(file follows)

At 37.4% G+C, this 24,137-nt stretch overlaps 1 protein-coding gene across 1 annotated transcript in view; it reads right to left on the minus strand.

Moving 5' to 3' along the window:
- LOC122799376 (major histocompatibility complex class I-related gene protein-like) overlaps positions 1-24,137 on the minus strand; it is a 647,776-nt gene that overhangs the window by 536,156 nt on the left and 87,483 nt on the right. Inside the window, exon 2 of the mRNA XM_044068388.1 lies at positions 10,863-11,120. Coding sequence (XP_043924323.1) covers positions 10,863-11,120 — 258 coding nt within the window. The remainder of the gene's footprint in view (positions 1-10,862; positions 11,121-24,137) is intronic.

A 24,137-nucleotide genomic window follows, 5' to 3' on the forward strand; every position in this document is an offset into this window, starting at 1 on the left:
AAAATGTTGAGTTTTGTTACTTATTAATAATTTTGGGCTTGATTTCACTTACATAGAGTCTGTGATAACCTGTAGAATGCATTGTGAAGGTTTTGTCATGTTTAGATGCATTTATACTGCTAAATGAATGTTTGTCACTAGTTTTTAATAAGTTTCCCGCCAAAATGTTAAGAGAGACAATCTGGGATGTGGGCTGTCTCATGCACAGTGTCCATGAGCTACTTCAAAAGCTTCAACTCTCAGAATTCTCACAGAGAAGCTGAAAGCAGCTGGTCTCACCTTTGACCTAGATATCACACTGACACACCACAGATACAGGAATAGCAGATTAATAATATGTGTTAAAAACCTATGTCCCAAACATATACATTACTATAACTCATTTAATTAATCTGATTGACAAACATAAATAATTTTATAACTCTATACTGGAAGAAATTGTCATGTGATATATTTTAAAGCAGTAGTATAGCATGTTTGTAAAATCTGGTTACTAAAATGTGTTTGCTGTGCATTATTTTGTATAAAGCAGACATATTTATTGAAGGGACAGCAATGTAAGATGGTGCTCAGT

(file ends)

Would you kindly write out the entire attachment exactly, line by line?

At 37.4% G+C, this 24,137-nt stretch overlaps 1 protein-coding gene across 1 annotated transcript in view; it reads right to left on the minus strand.

Moving 5' to 3' along the window:
- LOC122799376 (major histocompatibility complex class I-related gene protein-like) overlaps positions 1-24,137 on the minus strand; it is a 647,776-nt gene that overhangs the window by 536,156 nt on the left and 87,483 nt on the right. Inside the window, exon 2 of the mRNA XM_044068388.1 lies at positions 10,863-11,120. Coding sequence (XP_043924323.1) covers positions 10,863-11,120 — 258 coding nt within the window. The remainder of the gene's footprint in view (positions 1-10,862; positions 11,121-24,137) is intronic.

A 24,137-nucleotide genomic window follows, 5' to 3' on the forward strand; every position in this document is an offset into this window, starting at 1 on the left:
AAAATGTTGAGTTTTGTTACTTATTAATAATTTTGGGCTTGATTTCACTTACATAGAGTCTGTGATAACCTGTAGAATGCATTGTGAAGGTTTTGTCATGTTTAGATGCATTTATACTGCTAAATGAATGTTTGTCACTAGTTTTTAATAAGTTTCCCGCCAAAATGTTAAGAGAGACAATCTGGGATGTGGGCTGTCTCATGCACAGTGTCCATGAGCTACTTCAAAAGCTTCAACTCTCAGAATTCTCACAGAGAAGCTGAAAGCAGCTGGTCTCACCTTTGACCTAGATATCACACTGACACACCACAGATACAGGAATAGCAGATTAATAATATGTGTTAAAAACCTATGTCCCAAACATATACATTACTATAACTCATTTAATTAATCTGATTGACAAACATAAATAATTTTATAACTCTATACTGGAAGAAATTGTCATGTGATATATTTTAAAGCAGTAGTATAGCATGTTTGTAAAATCTGGTTACTAAAATGTGTTTGCTGTGCATTATTTTGTATAAAGCAGACATATTTATTGAAGGGACAGCAATGTAAGATGGTGCTCAGT